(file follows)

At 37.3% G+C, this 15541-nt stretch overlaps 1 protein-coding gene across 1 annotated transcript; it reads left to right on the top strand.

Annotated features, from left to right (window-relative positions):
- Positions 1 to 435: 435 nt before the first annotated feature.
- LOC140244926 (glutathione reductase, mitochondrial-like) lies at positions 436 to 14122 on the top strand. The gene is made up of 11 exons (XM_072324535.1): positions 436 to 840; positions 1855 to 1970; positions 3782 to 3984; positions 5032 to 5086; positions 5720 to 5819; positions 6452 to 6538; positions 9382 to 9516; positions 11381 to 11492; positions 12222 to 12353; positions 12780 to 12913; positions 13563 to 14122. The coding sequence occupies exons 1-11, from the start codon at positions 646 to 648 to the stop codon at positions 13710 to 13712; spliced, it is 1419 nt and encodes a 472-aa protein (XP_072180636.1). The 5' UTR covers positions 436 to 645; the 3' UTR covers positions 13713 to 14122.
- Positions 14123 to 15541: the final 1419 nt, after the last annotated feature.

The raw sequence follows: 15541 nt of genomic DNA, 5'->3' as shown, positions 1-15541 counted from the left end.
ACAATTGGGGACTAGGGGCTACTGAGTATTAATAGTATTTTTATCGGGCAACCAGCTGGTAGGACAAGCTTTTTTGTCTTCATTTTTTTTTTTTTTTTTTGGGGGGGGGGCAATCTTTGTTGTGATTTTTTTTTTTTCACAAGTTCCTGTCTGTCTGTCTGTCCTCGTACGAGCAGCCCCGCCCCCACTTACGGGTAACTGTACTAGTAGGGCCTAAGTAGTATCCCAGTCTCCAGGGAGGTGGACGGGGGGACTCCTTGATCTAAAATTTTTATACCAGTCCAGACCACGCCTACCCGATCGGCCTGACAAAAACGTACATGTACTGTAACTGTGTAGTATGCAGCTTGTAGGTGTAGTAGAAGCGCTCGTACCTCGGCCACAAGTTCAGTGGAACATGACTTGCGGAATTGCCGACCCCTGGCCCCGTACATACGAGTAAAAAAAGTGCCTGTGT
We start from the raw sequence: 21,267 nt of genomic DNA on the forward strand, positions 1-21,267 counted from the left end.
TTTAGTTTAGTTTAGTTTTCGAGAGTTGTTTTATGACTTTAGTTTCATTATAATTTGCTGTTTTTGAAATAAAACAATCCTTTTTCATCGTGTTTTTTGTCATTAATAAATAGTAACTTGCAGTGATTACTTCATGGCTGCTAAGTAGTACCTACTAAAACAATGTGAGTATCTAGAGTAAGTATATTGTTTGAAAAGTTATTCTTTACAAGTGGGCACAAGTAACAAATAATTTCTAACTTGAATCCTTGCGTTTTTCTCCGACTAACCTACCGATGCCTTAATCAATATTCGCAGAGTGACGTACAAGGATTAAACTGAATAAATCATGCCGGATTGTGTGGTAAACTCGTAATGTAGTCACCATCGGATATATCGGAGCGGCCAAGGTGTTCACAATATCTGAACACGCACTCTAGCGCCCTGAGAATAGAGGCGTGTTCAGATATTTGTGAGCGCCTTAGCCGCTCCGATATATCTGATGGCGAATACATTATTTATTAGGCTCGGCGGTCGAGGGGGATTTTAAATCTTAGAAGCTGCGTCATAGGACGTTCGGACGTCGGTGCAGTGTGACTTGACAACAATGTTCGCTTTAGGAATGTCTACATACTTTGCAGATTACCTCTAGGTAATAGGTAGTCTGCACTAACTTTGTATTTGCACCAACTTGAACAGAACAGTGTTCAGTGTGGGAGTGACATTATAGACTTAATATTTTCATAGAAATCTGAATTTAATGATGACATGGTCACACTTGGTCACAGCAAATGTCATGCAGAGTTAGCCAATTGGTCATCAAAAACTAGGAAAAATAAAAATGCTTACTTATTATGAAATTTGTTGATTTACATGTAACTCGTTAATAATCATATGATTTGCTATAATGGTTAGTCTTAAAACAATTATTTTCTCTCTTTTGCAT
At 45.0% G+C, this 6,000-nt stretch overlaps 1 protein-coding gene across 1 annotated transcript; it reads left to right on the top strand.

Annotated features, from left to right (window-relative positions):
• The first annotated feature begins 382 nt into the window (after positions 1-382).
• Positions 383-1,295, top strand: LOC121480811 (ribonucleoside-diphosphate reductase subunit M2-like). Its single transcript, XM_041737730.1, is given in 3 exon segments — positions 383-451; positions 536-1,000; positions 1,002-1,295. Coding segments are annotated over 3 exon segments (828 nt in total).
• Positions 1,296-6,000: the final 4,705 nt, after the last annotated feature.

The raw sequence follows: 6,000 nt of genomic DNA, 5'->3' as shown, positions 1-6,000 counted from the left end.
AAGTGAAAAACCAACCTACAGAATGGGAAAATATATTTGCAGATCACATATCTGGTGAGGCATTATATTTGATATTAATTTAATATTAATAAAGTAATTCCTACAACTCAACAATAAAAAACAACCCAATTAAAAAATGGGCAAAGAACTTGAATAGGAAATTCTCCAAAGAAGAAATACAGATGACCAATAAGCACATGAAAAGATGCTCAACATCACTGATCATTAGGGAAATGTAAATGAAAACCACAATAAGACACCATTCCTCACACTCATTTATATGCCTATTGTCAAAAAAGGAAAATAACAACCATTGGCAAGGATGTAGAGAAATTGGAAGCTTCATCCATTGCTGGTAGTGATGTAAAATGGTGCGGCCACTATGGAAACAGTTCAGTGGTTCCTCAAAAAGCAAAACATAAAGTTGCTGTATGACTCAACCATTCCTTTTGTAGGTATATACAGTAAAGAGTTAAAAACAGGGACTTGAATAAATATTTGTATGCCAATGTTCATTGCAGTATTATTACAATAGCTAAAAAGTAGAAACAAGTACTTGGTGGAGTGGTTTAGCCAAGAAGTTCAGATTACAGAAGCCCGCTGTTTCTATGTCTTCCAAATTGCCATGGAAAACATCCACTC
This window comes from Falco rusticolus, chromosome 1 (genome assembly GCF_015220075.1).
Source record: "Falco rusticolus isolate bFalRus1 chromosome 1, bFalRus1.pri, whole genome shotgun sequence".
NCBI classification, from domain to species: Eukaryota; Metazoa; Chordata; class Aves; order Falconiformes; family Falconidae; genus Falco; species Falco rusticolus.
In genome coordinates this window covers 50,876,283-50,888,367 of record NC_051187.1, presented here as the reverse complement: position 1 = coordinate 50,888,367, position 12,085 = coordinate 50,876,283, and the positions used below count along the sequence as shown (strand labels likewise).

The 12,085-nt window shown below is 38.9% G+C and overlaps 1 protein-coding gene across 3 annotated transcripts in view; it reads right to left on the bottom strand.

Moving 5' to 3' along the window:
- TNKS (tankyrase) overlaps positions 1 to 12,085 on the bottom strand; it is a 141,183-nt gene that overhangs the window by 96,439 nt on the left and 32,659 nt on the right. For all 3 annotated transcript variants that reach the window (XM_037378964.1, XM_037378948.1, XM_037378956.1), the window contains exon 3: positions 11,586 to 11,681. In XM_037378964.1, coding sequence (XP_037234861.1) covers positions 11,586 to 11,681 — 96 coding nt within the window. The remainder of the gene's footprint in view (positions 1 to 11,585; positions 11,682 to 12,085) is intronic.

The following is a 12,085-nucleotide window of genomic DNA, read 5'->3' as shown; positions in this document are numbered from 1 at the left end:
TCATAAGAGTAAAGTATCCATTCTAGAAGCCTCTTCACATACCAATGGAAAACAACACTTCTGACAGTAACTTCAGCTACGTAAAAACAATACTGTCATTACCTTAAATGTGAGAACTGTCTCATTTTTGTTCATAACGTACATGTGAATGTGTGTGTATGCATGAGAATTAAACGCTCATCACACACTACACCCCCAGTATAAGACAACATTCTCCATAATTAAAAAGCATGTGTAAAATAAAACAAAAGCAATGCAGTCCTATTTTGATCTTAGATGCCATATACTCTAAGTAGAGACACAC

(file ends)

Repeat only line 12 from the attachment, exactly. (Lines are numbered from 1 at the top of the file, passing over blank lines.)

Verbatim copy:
• The first annotated feature begins 382 nt into the window (after positions 1-382).